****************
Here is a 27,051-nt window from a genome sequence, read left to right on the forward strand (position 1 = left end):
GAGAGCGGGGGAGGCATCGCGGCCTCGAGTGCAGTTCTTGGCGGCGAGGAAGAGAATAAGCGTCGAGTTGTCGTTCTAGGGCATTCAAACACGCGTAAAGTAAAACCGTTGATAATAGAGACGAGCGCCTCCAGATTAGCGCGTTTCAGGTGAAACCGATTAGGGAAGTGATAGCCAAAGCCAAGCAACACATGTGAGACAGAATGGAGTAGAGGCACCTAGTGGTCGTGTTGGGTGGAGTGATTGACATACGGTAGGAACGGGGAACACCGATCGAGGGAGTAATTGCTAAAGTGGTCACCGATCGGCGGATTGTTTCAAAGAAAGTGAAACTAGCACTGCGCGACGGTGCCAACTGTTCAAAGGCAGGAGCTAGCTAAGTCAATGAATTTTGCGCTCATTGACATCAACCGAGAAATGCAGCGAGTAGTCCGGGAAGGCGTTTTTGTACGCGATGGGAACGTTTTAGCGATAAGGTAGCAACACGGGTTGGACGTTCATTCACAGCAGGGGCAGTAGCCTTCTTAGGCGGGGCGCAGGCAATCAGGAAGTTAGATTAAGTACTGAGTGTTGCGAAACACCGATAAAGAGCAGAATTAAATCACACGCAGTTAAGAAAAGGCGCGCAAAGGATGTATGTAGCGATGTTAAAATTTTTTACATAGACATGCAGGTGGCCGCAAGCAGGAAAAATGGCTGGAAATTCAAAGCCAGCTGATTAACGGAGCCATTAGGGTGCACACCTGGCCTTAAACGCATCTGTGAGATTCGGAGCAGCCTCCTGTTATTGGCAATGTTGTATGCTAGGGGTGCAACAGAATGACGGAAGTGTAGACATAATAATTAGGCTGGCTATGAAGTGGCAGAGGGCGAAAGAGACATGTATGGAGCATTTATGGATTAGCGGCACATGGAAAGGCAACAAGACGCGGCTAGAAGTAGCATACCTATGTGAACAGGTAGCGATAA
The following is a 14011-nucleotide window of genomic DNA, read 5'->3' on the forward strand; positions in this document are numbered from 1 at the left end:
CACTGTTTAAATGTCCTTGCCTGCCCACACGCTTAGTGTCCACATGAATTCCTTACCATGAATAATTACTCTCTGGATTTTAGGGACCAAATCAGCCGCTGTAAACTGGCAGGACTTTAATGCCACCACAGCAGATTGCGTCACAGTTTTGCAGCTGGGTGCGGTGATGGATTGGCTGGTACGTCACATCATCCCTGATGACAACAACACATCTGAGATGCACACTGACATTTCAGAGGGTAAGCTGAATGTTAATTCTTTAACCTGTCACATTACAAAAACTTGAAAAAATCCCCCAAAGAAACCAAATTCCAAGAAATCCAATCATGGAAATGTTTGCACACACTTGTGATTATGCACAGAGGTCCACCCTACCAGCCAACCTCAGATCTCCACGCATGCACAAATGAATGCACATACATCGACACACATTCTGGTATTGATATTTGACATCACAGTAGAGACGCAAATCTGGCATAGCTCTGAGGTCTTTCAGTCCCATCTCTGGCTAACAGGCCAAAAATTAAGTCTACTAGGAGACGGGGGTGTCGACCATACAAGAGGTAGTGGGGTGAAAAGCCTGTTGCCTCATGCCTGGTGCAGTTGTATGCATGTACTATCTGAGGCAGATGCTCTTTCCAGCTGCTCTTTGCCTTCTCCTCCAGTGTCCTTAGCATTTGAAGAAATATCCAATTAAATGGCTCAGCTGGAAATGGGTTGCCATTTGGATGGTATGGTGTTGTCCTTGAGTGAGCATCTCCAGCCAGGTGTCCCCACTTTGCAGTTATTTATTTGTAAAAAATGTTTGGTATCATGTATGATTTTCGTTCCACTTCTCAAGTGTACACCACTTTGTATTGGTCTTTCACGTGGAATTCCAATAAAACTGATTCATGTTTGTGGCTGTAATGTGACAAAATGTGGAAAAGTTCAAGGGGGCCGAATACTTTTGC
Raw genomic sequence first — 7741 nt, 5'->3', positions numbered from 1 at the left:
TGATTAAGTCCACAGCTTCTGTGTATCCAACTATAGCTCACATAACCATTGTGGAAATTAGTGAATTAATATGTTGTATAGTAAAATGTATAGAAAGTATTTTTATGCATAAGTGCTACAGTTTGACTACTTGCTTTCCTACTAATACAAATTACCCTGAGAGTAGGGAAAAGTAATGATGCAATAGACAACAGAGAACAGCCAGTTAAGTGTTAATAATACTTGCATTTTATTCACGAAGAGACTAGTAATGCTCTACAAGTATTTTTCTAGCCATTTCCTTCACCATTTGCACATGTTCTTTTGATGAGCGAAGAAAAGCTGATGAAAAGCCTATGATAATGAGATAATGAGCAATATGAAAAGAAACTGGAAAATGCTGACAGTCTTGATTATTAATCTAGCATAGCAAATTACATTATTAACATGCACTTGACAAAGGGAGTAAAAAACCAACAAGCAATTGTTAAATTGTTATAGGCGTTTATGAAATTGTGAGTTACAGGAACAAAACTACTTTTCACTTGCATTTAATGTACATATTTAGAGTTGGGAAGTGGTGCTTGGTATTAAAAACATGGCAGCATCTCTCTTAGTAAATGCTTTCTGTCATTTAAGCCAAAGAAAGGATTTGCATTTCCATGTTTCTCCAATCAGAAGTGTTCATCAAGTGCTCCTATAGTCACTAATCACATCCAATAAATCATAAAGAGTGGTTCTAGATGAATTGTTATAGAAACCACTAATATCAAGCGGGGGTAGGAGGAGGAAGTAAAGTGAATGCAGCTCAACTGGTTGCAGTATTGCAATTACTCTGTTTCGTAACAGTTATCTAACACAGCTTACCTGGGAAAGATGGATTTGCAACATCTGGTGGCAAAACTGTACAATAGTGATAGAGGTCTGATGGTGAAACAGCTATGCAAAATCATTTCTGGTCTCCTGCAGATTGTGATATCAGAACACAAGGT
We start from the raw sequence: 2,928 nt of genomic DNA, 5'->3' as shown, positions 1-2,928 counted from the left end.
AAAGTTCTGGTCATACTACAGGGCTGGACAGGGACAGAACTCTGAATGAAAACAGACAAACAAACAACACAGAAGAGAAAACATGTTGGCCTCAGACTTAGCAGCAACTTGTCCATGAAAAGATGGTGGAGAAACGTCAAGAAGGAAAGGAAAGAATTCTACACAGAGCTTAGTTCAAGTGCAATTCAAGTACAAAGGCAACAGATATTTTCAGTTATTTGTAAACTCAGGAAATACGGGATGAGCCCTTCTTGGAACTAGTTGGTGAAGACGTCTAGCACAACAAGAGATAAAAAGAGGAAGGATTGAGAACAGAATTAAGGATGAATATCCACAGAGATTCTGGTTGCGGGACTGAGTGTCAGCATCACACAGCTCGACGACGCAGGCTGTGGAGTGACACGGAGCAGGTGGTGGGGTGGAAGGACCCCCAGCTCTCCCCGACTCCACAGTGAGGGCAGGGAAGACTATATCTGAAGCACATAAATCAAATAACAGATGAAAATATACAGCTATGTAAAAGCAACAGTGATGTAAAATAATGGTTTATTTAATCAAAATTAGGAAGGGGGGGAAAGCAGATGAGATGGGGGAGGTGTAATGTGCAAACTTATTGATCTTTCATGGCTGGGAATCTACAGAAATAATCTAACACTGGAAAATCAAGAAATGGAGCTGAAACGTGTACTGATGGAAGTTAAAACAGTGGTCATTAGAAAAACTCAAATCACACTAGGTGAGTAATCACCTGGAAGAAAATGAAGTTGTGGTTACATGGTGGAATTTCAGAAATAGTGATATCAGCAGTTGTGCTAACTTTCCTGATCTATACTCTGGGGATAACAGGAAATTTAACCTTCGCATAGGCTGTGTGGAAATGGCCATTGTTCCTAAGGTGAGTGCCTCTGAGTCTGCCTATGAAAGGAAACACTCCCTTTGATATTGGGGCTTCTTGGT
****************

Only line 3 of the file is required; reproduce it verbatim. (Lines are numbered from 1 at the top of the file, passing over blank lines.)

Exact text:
The following is a 14011-nucleotide window of genomic DNA, read 5'->3' on the forward strand; positions in this document are numbered from 1 at the left end: